They were a great couple from Perth who had taken the kids out of school for a year to wander around Australia, we shared many drinks and many BBQ’s with these lovely people.
Finally; we were free of Derby and our home was mobile again, albeit parts of it, held together by copper wire and hope.
The cost of our repair, although expensive, did not seem to matter too much. We were just glad to be back on the road again and heading for Broome. A town and beaches we had heard so much about. This was only a half day drive, we rolled into Broome late in the afternoon, found a caravan park and had shower before heading out for a special meal. There was something mystical about this town then; Cable Beach was an expanse of white sand, the funny little pearl shops and the crazy mix of colors and people which gave the place its cosmopolitan character, seemed to be from a different world to where we had just been.
We set off from Broome, fearful of what we were to face on the road to Port Hedland. We had been warned about this this stretch of over 600km, at the time colloquially known as the Corrugated Highway, it was dirty, dusty and slow going.
Several hours into the trip, the Kombi developed a very noisy rattle under our feet. We straggled into Sandfire Flat roadhouse late in the afternoon, we were tired and cranky from the frustrations of the last five hours of noisy, rough travel across this dreadful stretch of road, on top of this we were desperately short of ready cash.
We were not hopeful of any sort of salvation at Sandfire, but the owner took me out to row upon row of wrecks behind the roadhouse, we found a beach buggy based on a Kombi from which we could salvage two front shock absorbers and spent the early part of the evening working to replace the ones on our Kombi.
We managed to pay for these lifesavers from the coin bin I had secreted before we left home and still had enough cash left for a night at the roadhouse, what a night it was.
Herbert W. Wilkinson who liked a drink; had come to Sandfire several years ago to paint a mural on the bar wall. He had stayed after falling in love and continued as resident guru even after his beloved, had moved back to her former lover.
Somehow, they all managed to coexist in this tiny isolated outpost and we spent one of the least forgettable of nights, listening to the yarns of the outback and drinking to forget the horrors of the last hundred or so, kilometers.
We feared setting off again in the morning, hoping the makeshift shockers would hold together and the road would be at least, a little better.
The memories of a great night, a sunny cool morning and a slightly better version of the same road; saw us singing along to Kristofferson and a variety of country singers as we forged towards Port Hedland.
We spent a couple of days in Hedland, catching up with Kevin and Yvonne, swapping stories of the horror road, before heading inland to see your Aunt and Uncle in Mount Tom Price. This journey into the dusty bowels of WA saw us driving past spectacular scenery and skirting the town of Wittenoom, closed down because of the awareness of the dangers of Asbestos.
We spent a couple of days in Tom Price, a fully-fledged town specifically set up for the mining industry before we traveled west again to rejoin the highway north east of Exmouth. We were tired now, so we headed straight to Carnarvon, vowing to return and explore this interesting and arresting place in greater depth at some time in the future.
It was over 600kms from Tom Price to Carnarvon but we covered this distance quickly, before hitting the road again and heading towards Geraldton; almost another 500kms down the road.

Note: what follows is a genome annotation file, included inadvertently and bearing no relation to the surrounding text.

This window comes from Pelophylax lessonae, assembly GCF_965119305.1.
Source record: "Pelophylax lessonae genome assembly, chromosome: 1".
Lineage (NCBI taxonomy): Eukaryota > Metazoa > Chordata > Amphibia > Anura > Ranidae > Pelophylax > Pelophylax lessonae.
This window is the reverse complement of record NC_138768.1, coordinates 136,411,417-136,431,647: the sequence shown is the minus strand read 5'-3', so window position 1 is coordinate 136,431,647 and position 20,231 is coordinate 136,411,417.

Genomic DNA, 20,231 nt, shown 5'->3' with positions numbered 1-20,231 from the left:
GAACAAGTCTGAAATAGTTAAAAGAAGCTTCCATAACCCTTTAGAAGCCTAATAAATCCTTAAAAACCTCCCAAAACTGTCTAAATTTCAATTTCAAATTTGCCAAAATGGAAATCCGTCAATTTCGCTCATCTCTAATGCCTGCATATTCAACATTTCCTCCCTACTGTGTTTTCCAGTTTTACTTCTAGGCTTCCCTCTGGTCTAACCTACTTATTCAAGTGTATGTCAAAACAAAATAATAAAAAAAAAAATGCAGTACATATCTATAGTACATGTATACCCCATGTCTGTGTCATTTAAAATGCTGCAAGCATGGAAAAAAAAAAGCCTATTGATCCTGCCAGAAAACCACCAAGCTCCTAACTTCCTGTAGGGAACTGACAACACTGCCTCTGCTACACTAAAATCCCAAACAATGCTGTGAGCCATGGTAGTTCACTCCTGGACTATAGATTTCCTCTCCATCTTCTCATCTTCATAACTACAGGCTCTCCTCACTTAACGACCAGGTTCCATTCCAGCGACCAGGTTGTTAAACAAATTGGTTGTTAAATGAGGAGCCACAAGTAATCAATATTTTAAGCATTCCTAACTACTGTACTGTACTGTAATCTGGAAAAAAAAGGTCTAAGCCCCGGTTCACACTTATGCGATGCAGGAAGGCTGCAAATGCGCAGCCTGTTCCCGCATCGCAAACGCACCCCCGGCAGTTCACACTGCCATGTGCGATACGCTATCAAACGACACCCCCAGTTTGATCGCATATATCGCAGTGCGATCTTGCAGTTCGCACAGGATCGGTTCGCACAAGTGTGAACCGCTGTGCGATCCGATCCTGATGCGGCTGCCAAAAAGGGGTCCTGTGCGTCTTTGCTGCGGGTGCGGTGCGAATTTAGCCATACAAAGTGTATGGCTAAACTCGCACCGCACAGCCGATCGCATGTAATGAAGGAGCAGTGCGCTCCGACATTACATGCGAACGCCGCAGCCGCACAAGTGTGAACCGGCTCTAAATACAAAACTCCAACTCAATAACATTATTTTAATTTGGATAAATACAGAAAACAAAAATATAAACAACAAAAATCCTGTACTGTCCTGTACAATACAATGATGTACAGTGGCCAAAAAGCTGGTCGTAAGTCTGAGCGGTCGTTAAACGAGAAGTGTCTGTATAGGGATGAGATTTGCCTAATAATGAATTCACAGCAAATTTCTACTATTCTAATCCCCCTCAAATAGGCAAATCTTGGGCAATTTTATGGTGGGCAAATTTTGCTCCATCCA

We loved the town of Geraldton and spent a couple of days wandering the ocean front, and finding a decent cup of coffee.
The 400 kms from Geraldton to Perth felt like a casual Sunday drive, we wandered freely between the farming communities of the east and the beaches of the west.
We were enjoying the slow transition back to civilization, taking our time before heading into Perth where we were staying with Kevin and Yvonne who had headed straight home from Port Hedland.
The Kombi was holding together pretty well but every morning we would check the makeshift wire and screws holding the roof rack together and out thoughts would turn to the time when we would say goodbye to our shell.
Perth was fun, even if the dinner with my extremely civilized cousins turned into an embarrassing lesson in dining manners from their precocious six-year-old. I think we had been on the road for far too long.
Kevin and Yvonne took some time to show us over their City and we would take ourselves to many of the landmarks, armed with maps and hope.
After a very pleasant stay in Perth we headed south to Bunbury where a chance passing of the local Fiat dealer, advertising the new Lancia Beta saw us say goodbye to our faithful shell and ready ourselves for a quick trip across the Nulllarbor, it was sad to say goodbye to the Kombi but we reveled in the luxury of our new car. We headed down through Margaret River and onto Cape Leeuwin, the weather was horrific but we braved it to walk out along the pier almost being blown sideways.
Margaret River and surrounds was just lovely, especially after the dust and dryness which had been our constant companion for the last two months, we wandered through the tall timber country before spending some uneasy time with uncle Clarrie and then it was a sprint home across the Nullarbor.
Ceduna was our stopping off point for the 500 km trek across the desert, never has a luxury Italian car had such an introduction!
Instead of dust, we had mud and driving rain, the old dirt road showed us its worst but we came out the other end for a sprint across the beloved Barossa and then the Western Plains of NSW before arriving back at the farm.
Our Journey had ended, but the memories of more than 10,000 km in three months, the lush east Coast, the spectacle of the Red centre, the ruggedness of North Western Australia, the trials and tribulations and; the arguments and fun we had would stay with us forever.
A trip that had started with a simple quest to see Australia had forced us into close quarters for three months and cemented a friendship which would survive all the challenges we would face.
Thank you Sas for this precious time